Captain of his own ship
By Dana Chrysler
Everett Community College Alumni Outreach Specialist
Working in his dad’s butcher shop, young Rock Peterson learned a lot of valuable skills: inventory management, making change, and a good work ethic.
Now, as owner of Brien Motors Ford-Mitsubishi in Everett, Rock traces one other notable take-away to his days in his dad’s store: entrepreneurial aspirations.
“There is one thing I remember early on: watching my dad run his own store,” he recalled. “Working with my dad, I knew that I’d probably want to be my own boss sometime, somewhere, doing something.”
In 1959, there were no video games or internet distractions to keep Rock occupied. Instead, when he wasn’t in school, he worked Saturdays, Sundays, and after school in the family business, along with his five siblings, including three brothers.
“Sports was my one relief because I could kind of pass the shop work onto one of my brothers,” he chuckled.
A proud member of the “Class of ’65,” Rock graduated from Everett High School and nearly decided to join the army. At the last minute, he decided to continue his education at Everett Junior College (now EvCC), and join the Army ROTC program.
While attending college, he continued working for Associated Sand & Gravel, a job he obtained in high school.
“I just remember . . . having fun. Maybe at the expense of some grades, but we had a lot of fun,” he recalled. “Part of it could be that I was there with old friends from high school, but I made a lot of new friends in different classes, too.”
Graduating from EvCC in 1967, Rock continued his education at Eastern University in Cheney, Wash., partly because of the quarter system and it also allowed him to continue his ROTC participation.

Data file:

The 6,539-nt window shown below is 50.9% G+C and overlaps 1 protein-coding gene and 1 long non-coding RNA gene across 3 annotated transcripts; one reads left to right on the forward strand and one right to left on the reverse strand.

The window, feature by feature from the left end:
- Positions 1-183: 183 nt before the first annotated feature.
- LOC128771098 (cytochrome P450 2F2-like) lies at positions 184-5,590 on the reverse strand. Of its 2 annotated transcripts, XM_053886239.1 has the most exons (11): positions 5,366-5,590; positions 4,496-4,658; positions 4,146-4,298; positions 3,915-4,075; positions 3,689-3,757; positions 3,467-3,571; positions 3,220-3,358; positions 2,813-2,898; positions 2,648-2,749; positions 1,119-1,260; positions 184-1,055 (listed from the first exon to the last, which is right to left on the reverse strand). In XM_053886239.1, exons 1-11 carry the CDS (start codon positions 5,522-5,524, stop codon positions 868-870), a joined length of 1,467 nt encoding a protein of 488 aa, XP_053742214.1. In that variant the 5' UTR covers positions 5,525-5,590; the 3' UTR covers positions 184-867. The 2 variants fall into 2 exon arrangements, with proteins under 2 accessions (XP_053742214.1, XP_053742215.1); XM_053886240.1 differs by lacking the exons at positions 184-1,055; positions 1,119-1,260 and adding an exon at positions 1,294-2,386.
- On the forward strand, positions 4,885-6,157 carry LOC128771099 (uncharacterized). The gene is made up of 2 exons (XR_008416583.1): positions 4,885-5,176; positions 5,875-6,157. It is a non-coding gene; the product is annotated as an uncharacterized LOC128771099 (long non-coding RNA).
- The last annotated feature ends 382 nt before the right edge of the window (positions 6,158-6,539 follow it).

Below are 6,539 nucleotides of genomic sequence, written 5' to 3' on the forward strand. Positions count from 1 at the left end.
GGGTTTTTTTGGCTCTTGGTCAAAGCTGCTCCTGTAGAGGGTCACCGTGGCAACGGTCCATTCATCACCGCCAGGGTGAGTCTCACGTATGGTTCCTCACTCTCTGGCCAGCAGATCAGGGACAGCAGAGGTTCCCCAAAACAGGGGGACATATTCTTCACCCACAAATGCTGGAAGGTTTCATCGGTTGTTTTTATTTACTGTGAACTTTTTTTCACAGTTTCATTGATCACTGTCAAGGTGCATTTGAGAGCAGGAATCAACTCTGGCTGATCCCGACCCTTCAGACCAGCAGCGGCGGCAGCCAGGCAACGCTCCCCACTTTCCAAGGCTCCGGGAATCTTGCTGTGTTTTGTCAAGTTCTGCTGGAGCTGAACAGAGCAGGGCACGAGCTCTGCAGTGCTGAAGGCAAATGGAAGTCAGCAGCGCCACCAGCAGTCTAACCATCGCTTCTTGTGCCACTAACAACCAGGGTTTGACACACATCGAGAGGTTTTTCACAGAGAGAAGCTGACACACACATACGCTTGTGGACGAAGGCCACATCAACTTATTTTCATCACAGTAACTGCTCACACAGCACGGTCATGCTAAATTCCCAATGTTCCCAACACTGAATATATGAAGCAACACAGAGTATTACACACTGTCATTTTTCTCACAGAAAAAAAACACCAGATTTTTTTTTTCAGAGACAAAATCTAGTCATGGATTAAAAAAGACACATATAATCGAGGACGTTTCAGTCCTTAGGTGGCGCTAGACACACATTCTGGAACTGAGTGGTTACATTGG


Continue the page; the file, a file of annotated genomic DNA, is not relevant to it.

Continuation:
Three months before he was to graduate from Eastern, however, Rock’s plans were side-tracked.
“I got in a car wreck. I was supposed to spend two years in the army right after college graduation,” he explained. “Because I couldn’t walk long distances on my leg, I was out.”
He graduated from Eastern with a degree in business management, with a military minor, and returned to Everett.
“I jumped into real estate because I didn’t have a job offer,” he said. “I didn’t stay in there very long, about two years. Real estate income was either steak or beans,” he stated, “so a regular income kind of appealed to me.”
By now, Rock was married with one child and very motivated to stay busy working. He accepted a job selling office equipment. After a few years, when the company asked him to move to the headquarters in Chicago, he had second thoughts.
“That summer, a fellow from Everett bought a car dealership in Bellevue and said, ‘Why don’t you try selling cars?’” Rock remembered. “So I accepted his offer and found that I really liked it.”
Rock Peterson and car sales were a natural fit.
What did he like about the work?
“Every day was different; they just flew by,” he said. “And there were so many customers. In real estate, you might work with a handful of customers at a time. In the car business, you can see five people in a day, maybe sell a car or two every day. So that appealed to me, having a broad interest in people.”
The idea of not having a boss, however, was always Rock’s goal.
“Even when I first started selling cars, it was temporary. From day one, it was just a means to get to the end.”